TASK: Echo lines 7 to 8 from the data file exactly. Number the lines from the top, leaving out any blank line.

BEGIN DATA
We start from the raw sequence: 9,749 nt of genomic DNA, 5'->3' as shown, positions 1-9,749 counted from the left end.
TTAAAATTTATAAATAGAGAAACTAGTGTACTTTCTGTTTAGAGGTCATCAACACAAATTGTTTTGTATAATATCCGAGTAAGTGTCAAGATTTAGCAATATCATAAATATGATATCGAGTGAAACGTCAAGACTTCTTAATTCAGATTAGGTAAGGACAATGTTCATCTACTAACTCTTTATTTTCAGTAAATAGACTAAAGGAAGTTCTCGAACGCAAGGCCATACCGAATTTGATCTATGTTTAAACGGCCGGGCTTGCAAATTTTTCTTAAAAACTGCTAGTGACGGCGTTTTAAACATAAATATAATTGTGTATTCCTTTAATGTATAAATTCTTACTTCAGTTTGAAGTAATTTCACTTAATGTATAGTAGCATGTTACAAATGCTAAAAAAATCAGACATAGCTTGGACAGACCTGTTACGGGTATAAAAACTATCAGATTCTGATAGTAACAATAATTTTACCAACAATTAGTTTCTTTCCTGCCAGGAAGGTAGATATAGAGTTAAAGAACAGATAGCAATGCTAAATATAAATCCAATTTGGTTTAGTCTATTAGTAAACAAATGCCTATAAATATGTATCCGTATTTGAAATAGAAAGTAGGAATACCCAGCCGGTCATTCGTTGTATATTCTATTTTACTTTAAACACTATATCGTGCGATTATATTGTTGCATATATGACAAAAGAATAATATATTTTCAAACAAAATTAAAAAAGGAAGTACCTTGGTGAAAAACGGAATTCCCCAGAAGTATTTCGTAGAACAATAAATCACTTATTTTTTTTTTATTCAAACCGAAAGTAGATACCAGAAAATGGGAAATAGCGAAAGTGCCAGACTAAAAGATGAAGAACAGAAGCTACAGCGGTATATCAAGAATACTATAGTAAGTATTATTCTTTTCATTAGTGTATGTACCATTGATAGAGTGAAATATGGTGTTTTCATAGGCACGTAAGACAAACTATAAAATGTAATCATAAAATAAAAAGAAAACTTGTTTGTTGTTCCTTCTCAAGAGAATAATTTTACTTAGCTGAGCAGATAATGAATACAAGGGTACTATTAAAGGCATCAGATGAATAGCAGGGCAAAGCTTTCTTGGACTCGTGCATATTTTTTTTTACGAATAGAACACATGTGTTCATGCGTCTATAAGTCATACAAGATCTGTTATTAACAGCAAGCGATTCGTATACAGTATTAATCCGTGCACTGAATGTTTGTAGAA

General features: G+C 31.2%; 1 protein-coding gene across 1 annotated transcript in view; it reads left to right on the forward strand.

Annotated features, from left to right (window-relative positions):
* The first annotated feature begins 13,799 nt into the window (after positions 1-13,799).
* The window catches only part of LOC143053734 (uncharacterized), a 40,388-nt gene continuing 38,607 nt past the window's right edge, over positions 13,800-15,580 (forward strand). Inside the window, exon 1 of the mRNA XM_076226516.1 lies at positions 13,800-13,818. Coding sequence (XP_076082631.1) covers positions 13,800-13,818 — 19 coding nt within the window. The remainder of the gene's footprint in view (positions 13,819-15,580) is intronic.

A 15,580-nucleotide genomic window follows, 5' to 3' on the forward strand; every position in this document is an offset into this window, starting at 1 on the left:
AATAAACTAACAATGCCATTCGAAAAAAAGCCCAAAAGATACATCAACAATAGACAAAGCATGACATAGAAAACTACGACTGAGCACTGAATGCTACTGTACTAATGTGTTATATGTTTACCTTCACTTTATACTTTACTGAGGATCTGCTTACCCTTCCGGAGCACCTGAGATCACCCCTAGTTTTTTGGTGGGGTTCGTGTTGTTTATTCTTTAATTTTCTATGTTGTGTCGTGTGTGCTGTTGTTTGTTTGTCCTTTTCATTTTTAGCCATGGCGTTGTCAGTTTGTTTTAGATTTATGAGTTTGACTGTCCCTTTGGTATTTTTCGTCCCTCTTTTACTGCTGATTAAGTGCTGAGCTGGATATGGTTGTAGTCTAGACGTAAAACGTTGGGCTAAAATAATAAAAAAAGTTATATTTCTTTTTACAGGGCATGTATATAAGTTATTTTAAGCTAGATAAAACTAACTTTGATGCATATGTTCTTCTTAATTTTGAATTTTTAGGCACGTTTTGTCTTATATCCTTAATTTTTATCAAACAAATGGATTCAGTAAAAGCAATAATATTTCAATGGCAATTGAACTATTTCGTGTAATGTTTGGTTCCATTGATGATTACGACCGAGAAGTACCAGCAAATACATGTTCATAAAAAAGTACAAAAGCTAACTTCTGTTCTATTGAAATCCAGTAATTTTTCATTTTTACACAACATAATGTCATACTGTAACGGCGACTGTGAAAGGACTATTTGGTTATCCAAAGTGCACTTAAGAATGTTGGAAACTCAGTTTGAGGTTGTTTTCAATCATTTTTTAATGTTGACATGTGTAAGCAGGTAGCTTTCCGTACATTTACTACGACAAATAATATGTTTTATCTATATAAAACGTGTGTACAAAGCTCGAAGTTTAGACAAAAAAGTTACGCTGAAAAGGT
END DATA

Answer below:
A 15,580-nucleotide genomic window follows, 5' to 3' on the forward strand; every position in this document is an offset into this window, starting at 1 on the left:
AATAAACTAACAATGCCATTCGAAAAAAAGCCCAAAAGATACATCAACAATAGACAAAGCATGACATAGAAAACTACGACTGAGCACTGAATGCTACTGTACTAATGTGTTATATGTTTACCTTCACTTTATACTTTACTGAGGATCTGCTTACCCTTCCGGAGCACCTGAGATCACCCCTAGTTTTTTGGTGGGGTTCGTGTTGTTTATTCTTTAATTTTCTATGTTGTGTCGTGTGTGCTGTTGTTTGTTTGTCCTTTTCATTTTTAGCCATGGCGTTGTCAGTTTGTTTTAGATTTATGAGTTTGACTGTCCCTTTGGTATTTTTCGTCCCTCTTTTACTGCTGATTAAGTGCTGAGCTGGATATGGTTGTAGTCTAGACGTAAAACGTTGGGCTAAAATAATAAAAAAAGTTATATTTCTTTTTACAGGGCATGTATATAAGTTATTTTAAGCTAGATAAAACTAACTTTGATGCATATGTTCTTCTTAATTTTGAATTTTTAGGCACGTTTTGTCTTATATCCTTAATTTTTATCAAACAAATGGATTCAGTAAAAGCAATAATATTTCAATGGCAATTGAACTATTTCGTGTAATGTTTGGTTCCATTGATGATTACGACCGAGAAGTACCAGCAAATACATGTTCATAAAAAAGTACAAAAGCTAACTTCTGTTCTATTGAAATCCAGTAATTTTTCATTTTTACACAACATAATGTCATACTGTAACGGCGACTGTGAAAGGACTATTTGGTTATCCAAAGTGCACTTAAGAATGTTGGAAACTCAGTTTGAGGTTGTTTTCAATCATTTTTTAATGTTGACATGTGTAAGCAGGTAGCTTTCCGTACATTTACTACGACAAATAATATGTTTTATCTATATAAAACGTGTGTACAAAGCTCGAAGTTTAGACAAAAAAGTTACGCTGAAAAGGT